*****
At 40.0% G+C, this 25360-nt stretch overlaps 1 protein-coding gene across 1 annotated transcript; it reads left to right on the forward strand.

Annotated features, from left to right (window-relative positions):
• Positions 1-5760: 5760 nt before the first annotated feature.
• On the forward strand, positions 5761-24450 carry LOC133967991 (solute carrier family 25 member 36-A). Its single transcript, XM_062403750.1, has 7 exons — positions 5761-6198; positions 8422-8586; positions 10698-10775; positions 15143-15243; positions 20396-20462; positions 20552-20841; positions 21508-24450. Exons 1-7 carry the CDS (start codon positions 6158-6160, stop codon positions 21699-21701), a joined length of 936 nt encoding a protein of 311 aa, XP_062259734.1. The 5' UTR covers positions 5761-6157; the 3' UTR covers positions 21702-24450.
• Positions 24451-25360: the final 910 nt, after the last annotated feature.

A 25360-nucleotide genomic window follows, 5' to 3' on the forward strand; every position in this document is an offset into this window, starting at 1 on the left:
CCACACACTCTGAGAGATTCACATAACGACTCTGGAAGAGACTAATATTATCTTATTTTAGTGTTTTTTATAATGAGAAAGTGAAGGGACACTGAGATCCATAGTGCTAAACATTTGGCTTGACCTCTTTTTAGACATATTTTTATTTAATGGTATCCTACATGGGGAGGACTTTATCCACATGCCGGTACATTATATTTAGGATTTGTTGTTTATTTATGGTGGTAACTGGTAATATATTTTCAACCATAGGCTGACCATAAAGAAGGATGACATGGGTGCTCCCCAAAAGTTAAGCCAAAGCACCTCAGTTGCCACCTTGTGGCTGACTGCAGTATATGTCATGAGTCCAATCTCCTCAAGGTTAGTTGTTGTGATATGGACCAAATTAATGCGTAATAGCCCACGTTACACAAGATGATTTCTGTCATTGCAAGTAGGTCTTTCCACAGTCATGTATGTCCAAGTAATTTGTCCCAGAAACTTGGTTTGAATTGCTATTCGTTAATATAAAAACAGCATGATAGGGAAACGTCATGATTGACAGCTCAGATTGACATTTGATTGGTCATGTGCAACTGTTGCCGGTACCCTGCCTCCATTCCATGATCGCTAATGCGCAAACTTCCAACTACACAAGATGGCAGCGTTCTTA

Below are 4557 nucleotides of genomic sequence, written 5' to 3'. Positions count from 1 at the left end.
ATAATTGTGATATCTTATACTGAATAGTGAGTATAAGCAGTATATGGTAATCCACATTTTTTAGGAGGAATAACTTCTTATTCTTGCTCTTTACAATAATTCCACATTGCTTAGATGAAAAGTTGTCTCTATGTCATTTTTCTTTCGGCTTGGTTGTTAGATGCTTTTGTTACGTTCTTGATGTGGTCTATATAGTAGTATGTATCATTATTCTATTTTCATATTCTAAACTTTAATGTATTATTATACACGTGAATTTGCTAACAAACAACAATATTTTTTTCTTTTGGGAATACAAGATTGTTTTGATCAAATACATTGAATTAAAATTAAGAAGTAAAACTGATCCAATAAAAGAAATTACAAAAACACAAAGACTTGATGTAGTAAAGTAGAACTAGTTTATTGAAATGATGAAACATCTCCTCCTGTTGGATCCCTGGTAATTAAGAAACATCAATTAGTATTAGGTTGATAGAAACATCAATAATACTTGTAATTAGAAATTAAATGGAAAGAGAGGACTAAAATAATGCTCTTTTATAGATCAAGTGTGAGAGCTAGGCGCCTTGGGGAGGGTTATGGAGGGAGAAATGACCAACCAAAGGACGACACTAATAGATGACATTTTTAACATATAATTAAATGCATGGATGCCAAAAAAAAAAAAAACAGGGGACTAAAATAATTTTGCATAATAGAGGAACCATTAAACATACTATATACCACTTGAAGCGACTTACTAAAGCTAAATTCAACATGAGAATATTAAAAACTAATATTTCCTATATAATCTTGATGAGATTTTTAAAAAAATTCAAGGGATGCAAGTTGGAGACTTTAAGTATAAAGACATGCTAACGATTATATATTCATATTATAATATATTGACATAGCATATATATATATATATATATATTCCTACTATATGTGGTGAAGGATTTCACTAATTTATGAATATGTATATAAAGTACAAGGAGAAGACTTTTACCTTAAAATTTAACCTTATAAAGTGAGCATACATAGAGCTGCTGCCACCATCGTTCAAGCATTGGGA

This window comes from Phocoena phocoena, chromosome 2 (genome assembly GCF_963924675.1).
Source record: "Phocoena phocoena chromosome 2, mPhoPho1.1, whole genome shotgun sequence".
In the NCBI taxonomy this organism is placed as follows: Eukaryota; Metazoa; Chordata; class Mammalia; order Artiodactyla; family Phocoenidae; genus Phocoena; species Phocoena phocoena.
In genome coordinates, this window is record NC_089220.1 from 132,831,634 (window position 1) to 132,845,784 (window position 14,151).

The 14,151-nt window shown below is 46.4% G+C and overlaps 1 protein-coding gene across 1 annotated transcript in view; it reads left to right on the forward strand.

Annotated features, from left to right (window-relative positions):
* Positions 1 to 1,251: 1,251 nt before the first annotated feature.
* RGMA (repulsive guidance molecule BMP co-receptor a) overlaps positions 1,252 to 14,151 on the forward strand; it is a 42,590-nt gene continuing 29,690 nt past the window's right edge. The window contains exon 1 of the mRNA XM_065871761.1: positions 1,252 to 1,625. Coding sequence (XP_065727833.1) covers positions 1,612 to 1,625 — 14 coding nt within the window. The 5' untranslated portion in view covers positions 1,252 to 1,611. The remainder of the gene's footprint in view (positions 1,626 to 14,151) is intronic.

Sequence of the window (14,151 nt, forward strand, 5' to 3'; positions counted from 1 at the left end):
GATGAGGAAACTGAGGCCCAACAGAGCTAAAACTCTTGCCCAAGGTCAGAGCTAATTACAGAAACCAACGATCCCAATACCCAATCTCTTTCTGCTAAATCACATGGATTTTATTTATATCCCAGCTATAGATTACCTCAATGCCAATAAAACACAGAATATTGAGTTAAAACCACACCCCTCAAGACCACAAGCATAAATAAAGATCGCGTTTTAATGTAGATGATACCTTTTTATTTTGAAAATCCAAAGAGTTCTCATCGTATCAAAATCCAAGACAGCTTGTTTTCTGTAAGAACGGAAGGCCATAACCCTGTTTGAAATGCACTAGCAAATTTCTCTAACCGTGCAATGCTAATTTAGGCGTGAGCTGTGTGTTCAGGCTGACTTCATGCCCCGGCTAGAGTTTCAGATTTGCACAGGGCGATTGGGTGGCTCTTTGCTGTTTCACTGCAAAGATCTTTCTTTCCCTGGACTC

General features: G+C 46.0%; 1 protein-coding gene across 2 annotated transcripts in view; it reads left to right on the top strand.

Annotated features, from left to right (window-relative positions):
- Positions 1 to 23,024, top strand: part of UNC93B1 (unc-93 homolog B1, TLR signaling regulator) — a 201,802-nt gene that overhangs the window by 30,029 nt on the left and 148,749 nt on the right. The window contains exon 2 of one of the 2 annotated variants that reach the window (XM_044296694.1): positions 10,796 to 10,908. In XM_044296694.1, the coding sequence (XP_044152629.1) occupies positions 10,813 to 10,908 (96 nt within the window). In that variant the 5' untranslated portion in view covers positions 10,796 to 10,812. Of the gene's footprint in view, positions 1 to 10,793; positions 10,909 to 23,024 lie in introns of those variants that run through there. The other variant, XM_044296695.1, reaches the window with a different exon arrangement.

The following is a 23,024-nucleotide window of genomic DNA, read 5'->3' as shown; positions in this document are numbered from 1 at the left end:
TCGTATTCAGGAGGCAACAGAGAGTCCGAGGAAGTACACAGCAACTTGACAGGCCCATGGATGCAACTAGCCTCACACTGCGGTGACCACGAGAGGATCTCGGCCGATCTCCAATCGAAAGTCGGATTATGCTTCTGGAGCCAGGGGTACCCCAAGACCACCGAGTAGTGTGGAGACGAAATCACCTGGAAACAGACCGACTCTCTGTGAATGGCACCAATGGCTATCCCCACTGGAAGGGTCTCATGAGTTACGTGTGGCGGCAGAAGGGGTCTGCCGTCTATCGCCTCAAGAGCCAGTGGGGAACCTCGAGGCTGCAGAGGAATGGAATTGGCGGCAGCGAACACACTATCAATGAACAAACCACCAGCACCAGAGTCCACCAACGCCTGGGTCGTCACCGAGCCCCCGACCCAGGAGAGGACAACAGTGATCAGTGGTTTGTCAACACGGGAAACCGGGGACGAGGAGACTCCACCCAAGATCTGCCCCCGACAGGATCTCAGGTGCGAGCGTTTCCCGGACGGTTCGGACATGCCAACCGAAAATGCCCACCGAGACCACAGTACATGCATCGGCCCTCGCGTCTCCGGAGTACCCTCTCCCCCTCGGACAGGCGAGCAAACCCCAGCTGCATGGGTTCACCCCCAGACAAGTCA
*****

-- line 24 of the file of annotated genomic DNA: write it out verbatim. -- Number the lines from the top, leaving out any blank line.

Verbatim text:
TCGTATTCAGGAGGCAACAGAGAGTCCGAGGAAGTACACAGCAACTTGACAGGCCCATGGATGCAACTAGCCTCACACTGCGGTGACCACGAGAGGATCTCGGCCGATCTCCAATCGAAAGTCGGATTATGCTTCTGGAGCCAGGGGTACCCCAAGACCACCGAGTAGTGTGGAGACGAAATCACCTGGAAACAGACCGACTCTCTGTGAATGGCACCAATGGCTATCCCCACTGGAAGGGTCTCATGAGTTACGTGTGGCGGCAGAAGGGGTCTGCCGTCTATCGCCTCAAGAGCCAGTGGGGAACCTCGAGGCTGCAGAGGAATGGAATTGGCGGCAGCGAACACACTATCAATGAACAAACCACCAGCACCAGAGTCCACCAACGCCTGGGTCGTCACCGAGCCCCCGACCCAGGAGAGGACAACAGTGATCAGTGGTTTGTCAACACGGGAAACCGGGGACGAGGAGACTCCACCCAAGATCTGCCCCCGACAGGATCTCAGGTGCGAGCGTTTCCCGGACGGTTCGGACATGCCAACCGAAAATGCCCACCGAGACCACAGTACATGCATCGGCCCTCGCGTCTCCGGAGTACCCTCTCCCCCTCGGACAGGCGAGCAAACCCCAGCTGCATGGGTTCACCCCCAGACAAGTCA